Tony Clifton’s ‘Live on the Sunset Strip’: Punchline Magazine reviews the rough cut

By | April 18, 2011 at 12:21 pm | 2 comments | News, Reviews | Tags: , , , , , , , , , ,

Tony CliftonFans and co-conspirators alike crammed into the Silent Movie Theater in Los Angeles last week for a sneak preview of an early cut of Tony Clifton: Live on the Sunset Strip.

The documentary captures the highs, lows, and on-stage vagina shavings of Tony Clifton’s four-night stand at the Comedy Store in May 2010, which commemorated the 25th anniversary of his first show after the death of his creator, Andy Kaufman.

And, what a document it is.

Whether or not it’s longtime Kaufman collaborator and Comic Relief founder Bob Zmuda in the Clifton role almost doesn’t matter, because the end product is so crazily its own thing. By the end, you’re not sure what’s real or what’s a bit, but be sure of this: Tony Clifton: Live on the Sunset Strip makes The Last Waltz look like a piece of shit.

Organizers did specify it was an early cut – there were no credits, of any kind, and audience members filled out surveys with questions that suggest that the filmmakers are still tinkering with the length and other editing choices – but as a representation of just what you’re in for if you go see Tony Clifton live, the film felt fairly complete.

Plenty of jokes that would need to be cleaned up to be off-color, singing that could generously be described as “horrendous,” and a whole lot of whiskey drinking. Also, Tony duets with a puppet version of himself, humiliates several audience members, and cranks out a performance of “Rhinestone Cowboy” that goes on for so long, it becomes an endurance match of ridiculousness.

In other words, it’s awesome, even if not everyone in his crowd agrees. Several of Tony’s routines or songs are punctuated by cutaways to people in the Comedy Store crowd, many of whom look like confused hostages, and who can blame them?

Tony Clifton: Live on the Sunset Strip is the fullest realization of the Clifton character, from sideshow oddity to a bizarrely irresistible flesh-and-blood figure, with his own needs, personality quirks, and explosive, racist temperament. With only a brief off-stage interlude to illustrate the madness of being a touring musician when your bandleader is a fictional character prone to whiskey-fueled rage rehearsals, the documentary keeps us on-stage and in the moment. And, though the film doesn’t nearly approach the three or four hour length of a real Clifton show, it is the best approximation of seeing Tony perform without the risk of getting a cigarette flicked at you or being yelled at for talking during an ear-piercingly off-key Rat Pack medley.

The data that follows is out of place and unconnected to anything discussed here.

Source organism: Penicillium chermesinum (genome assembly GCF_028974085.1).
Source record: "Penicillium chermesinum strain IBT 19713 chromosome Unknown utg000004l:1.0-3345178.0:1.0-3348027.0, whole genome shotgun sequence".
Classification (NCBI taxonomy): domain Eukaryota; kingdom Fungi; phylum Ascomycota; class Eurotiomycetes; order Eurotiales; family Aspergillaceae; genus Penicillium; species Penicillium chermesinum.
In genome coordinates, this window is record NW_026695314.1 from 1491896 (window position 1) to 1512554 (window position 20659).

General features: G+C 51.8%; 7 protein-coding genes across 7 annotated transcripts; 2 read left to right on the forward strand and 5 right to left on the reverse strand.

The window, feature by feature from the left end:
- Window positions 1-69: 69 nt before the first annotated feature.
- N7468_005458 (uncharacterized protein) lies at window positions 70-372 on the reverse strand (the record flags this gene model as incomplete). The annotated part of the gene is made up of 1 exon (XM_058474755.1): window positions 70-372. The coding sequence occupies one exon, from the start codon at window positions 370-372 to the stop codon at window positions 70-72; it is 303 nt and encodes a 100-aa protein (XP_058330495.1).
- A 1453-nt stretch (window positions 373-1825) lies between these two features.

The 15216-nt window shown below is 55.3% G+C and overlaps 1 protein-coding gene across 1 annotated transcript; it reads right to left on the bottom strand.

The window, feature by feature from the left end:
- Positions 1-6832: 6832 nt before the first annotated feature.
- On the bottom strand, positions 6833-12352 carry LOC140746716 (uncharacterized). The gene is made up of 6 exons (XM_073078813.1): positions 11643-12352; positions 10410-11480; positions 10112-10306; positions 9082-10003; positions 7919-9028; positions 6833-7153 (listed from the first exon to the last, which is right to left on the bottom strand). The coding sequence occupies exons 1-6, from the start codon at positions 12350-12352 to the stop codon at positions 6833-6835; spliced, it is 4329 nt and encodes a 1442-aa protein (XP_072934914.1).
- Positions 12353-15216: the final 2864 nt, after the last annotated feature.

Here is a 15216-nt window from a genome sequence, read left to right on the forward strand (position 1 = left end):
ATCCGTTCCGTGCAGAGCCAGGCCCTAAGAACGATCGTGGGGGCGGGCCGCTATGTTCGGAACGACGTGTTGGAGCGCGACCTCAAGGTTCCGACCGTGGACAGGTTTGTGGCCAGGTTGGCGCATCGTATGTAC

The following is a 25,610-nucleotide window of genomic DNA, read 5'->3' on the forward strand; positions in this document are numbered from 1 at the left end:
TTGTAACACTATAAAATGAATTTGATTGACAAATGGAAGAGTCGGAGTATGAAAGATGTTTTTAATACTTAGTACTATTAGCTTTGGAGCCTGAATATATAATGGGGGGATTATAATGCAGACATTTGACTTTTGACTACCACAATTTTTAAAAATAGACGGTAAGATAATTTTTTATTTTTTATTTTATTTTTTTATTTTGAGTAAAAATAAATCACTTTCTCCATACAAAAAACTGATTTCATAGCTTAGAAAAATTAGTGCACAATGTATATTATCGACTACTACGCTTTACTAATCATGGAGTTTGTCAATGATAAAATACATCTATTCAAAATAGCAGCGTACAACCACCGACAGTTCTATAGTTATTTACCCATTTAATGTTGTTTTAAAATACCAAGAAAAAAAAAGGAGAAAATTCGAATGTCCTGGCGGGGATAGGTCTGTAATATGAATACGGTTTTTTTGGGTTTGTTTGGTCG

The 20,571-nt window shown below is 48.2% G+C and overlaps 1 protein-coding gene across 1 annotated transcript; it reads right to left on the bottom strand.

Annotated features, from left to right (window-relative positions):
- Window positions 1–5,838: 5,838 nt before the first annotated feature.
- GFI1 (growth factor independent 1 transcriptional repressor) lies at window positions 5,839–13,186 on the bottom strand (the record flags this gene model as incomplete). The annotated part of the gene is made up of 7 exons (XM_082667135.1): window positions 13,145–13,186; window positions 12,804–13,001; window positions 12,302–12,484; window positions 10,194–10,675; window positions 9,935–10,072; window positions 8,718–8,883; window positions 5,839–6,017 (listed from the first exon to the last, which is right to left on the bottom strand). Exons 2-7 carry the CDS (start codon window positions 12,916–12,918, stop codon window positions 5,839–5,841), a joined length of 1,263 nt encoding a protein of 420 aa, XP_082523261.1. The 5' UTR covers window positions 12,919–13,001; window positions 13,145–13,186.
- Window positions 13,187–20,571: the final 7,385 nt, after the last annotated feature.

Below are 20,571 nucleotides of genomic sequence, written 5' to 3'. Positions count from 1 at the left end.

By the time Live on the Sunset Strip concludes, with a cover of “Man on the Moon,” a song REM wrote about Andy Kaufman that appears on the soundtrack of the Jim Carrey film of the same name in which Tony claims to have co-starred with Carrey, you’ll have long stopped thinking about Clifton in terms of Zmuda’s show-biz deconstruction or unthinkable character commitment. By then, he’s just a real person– one who you love, hate, fear, pity, and can’t help but think of whenever you hear forty-five reprises of “Rhinestone Cowboy.”

About the Author

Rob Turbovsky

  • http://www.RebeccaFoster.Co Rebecca F

    Congrats Tony and Andy!!! Glad it was a hit!

  • Mysticmaestro

    After looking into this for a few years, and following many of the theories about how Kaufman might have faked his death and got away with it later due to SOL I’m starting to actually think Andy made a quiet return in 2004…and has been doing increasingly ridiculous appearances as Clifton ever since, he shows up at irregular places now too and after 2004 Clifton starts to get all sorts of deals. That is to say he maybe made connection with Zmuda and the other Clifton impersonators and possibly family to let them in on the joke/apologize in the years leading up to 2008, and has now taken over Tony Clifton’s career permanently.  I think he’s gaining more popularit now, and becoming even edgier to push the envelope because Andy perhaps really is back and that’s his main hint to us.  However, I think he may go on to live the rest of his life out as Tony Clifton to keep people guessing, but I really hope this explains the new found commitment to the Tony Clifton character.